18.5 games back in the division and 16 games back out of the wild-card race. Barring some sort of miracle it safe to say that the Angels season is over. Yes they may be still mathematically able to make the playoffs, but to expect three teams to falter in the division and a plethora of teams to falter in the wild-card race is unrealistic. It is improbable, but not impossible.

I could feasibly sit here and write a novel sized entry describing in detail what went wrong this year, but I don’t think my readers would have time for that, nor do I have the energy to speak into the microphone for that long. I took some time to concisely think about the factors that led up to such a disastrous season and it came down to two things, bad personnel decisions and bad contracts. My loyal readers already know that given the choice, I much rather see the Angels be eliminated from contention in early September rather than mid to late July. That is unfortunately what happened this year.

Bad Personnel Decisions

The Angels’ General Manager did a horrendous job in putting this team together this year. Our pitching staff as a whole is in shambles; with the exception of Weaver, Wilson, and Vargas no one else on the pitching staff has preformed consistently. Signing Joe Blanton to a contract magnified the Angels’ General Manager’s poor decision-making. In my opinion, Joe Blanton didn’t add much intimidation factor to this pitching staff. That was my feeling when the Angels gave Blanton a contract, and his performance this season simply proved my point.

The Albert Pujols injury situation was handled very poorly by the Angels organization. I realize that Albert is a competitor; however it’s the Angels’ responsibility to step in and do what was in the best interest of the organization if they had put Albert Pujols on the Disabled List in the beginning of the season. Perhaps we would now have him available for a late postseason run, but as the old saying goes, hindsight is 20/20; however it would be impossible to argue that the Angels could not foresee the situation as a possible scenario. They should have done what they could to avoid this scenario from developing.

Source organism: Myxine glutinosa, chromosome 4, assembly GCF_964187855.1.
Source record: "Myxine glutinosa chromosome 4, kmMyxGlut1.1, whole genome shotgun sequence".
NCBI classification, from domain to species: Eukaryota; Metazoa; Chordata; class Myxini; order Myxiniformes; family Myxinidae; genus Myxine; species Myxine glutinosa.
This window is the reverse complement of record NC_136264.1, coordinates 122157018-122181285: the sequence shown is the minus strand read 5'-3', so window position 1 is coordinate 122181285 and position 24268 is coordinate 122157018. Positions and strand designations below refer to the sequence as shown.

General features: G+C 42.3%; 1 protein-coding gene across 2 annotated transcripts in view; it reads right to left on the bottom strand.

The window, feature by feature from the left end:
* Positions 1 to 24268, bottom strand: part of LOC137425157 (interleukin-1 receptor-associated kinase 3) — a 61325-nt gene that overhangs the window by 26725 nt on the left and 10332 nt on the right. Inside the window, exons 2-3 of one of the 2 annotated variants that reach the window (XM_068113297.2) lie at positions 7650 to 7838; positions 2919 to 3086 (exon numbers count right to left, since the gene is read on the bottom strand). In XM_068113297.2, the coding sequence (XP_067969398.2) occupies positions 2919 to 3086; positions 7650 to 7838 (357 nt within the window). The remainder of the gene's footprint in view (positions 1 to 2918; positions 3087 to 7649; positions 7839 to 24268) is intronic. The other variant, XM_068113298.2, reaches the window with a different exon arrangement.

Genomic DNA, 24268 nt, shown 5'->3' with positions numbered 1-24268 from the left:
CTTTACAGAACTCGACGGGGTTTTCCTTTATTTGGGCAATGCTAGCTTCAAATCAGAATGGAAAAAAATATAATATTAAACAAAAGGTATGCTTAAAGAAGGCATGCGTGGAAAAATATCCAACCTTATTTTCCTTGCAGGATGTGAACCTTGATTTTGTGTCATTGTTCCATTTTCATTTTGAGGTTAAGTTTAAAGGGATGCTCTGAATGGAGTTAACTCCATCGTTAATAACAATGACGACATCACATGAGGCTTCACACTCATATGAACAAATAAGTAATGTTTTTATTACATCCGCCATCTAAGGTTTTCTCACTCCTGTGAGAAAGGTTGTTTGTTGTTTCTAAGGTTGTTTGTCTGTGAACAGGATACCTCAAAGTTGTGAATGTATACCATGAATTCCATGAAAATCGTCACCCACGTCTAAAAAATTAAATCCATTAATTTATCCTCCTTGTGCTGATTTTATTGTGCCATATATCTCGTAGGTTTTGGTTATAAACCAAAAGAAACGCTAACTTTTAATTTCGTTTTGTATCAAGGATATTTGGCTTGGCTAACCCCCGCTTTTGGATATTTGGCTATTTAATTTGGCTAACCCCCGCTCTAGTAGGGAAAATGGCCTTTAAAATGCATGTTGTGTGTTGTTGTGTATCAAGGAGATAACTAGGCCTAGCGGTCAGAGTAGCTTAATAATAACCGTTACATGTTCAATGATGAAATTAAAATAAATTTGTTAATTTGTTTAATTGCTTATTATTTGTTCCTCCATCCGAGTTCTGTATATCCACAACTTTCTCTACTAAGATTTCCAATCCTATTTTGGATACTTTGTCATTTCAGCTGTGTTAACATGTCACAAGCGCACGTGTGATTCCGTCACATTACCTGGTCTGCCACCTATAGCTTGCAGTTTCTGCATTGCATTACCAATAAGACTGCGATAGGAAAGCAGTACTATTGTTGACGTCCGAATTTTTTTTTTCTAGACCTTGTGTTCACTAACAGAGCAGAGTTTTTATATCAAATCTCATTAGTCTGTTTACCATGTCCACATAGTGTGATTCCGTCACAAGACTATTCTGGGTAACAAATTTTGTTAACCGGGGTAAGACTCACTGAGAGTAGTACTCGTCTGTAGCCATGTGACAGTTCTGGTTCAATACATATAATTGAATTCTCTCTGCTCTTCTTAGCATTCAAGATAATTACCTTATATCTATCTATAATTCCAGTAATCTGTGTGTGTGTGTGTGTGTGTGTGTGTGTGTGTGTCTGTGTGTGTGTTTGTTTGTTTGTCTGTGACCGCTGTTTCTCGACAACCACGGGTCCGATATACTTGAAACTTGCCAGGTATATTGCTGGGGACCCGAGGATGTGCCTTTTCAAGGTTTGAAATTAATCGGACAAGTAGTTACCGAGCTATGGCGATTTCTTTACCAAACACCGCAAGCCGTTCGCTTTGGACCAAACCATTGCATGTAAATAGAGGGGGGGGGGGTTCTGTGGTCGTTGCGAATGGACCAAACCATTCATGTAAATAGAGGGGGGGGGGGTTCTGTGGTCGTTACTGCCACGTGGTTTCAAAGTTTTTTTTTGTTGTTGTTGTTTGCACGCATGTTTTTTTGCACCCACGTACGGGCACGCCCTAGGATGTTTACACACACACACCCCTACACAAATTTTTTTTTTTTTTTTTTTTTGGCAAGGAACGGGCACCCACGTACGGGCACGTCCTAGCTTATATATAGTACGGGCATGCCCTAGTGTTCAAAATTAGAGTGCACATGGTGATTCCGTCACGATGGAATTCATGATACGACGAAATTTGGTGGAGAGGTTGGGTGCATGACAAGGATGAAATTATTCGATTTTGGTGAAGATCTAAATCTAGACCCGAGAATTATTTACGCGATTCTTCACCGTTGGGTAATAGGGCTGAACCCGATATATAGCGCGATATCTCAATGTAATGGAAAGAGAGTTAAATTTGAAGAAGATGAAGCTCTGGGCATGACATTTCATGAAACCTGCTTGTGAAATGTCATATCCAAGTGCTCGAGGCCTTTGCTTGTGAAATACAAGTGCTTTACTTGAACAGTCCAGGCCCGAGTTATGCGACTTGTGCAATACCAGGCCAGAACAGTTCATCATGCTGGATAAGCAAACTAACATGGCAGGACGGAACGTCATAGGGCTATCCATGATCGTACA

Bad Contracts

Ryan Madson, the Angels gave him $3 million for him to sit and do nothing. I questioned his contract from the very beginning. I personally would be very hesitant to sign a player coming off Tommy John surgery. He ended up not playing one inning for the Angels this season which ultimately led to his unconditional release. In other words, the organization paid a player $3 million to be a spectator. I wonder if the Angels’ organization would be willing to give me a 3 million dollar contract for just one season, I wouldn’t be able to play a single inning either, but at least the team can rest assured that my love for them is unconditional.

Josh Hamilton, for those of you that read my earlier entries, you know that I’m not a big fan of the Hamilton contract, $125 million over five years is a lot of money I had several concerns, my chief concern was his inability to handle a big market pressure situation, he is nowhere near the player the Angels expected to get, but the organization cannot say that they didn’t see this possibility developing. I publicly stated that this exact situation was a possibility, and I’m not a General Manager or a professional baseball scout.

A better business decision in both cases would have been to offer an incentive based contract given each player’s respective history. This type of contract would have protected the Angels’ long-term interest; unfortunately this wasn’t done in either case.

To exacerbate this matter even further, it has yet to be seen how these bad contract decisions affect the Angels ability to re-sign Mike Trout and lock him up to a long-term contract. If anybody deserves this type of money it is Trout, who in my humble opinion is the current and future face of the franchise much like Tim Salmon was in the 1990s and the early 2000s.

What is Mr. Moreno going to do? Obviously things cannot remain status quo; he has invested a lot of money in the long-term success of this team. I am sure he is very frustrated, I’m sure he knows that the Angels’ fan base is also very frustrated.


Related Articles: http://angels.mlblogs.com/2012/12/13/josh-hamilton-trades-in-his-cowboy-hat-for-a-halo

5 Comments on “The Halo is Burnt Out For the Rest of This Season